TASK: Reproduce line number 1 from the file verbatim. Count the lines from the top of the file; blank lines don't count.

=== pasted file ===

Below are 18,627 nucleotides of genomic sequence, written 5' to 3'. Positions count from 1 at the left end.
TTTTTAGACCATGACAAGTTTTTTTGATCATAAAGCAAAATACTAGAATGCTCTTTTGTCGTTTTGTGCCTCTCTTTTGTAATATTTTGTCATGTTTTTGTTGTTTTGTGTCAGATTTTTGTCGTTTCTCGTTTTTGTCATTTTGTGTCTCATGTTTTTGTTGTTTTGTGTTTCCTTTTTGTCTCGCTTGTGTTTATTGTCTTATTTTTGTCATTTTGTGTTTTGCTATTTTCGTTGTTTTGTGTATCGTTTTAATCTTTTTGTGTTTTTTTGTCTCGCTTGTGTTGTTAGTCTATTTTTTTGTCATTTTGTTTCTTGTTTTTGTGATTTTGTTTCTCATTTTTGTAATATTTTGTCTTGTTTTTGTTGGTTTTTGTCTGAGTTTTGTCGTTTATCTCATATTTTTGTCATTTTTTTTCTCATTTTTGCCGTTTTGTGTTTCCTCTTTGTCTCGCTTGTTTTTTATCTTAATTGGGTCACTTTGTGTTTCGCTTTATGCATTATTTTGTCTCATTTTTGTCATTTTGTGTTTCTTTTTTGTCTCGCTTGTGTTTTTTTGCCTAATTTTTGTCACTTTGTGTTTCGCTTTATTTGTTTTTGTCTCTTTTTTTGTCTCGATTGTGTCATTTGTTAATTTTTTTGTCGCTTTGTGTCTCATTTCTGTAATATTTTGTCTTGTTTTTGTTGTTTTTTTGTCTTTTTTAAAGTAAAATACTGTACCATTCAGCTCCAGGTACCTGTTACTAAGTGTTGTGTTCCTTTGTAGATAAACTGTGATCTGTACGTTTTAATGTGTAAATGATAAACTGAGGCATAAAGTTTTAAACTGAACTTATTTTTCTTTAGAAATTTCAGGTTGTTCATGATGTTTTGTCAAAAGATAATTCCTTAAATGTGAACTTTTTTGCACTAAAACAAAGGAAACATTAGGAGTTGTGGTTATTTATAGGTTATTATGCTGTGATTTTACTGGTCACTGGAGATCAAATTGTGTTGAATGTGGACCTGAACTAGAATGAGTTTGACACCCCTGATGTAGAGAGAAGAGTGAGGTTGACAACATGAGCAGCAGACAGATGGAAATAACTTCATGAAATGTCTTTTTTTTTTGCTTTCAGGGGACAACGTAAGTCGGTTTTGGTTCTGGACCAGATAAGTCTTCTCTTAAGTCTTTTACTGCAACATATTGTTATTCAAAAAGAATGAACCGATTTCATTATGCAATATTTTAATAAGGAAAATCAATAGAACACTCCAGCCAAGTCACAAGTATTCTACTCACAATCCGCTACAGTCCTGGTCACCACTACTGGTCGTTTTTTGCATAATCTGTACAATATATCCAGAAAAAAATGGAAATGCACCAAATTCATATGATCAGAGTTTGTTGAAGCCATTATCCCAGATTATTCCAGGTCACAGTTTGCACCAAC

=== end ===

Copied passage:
Below are 18,627 nucleotides of genomic sequence, written 5' to 3'. Positions count from 1 at the left end.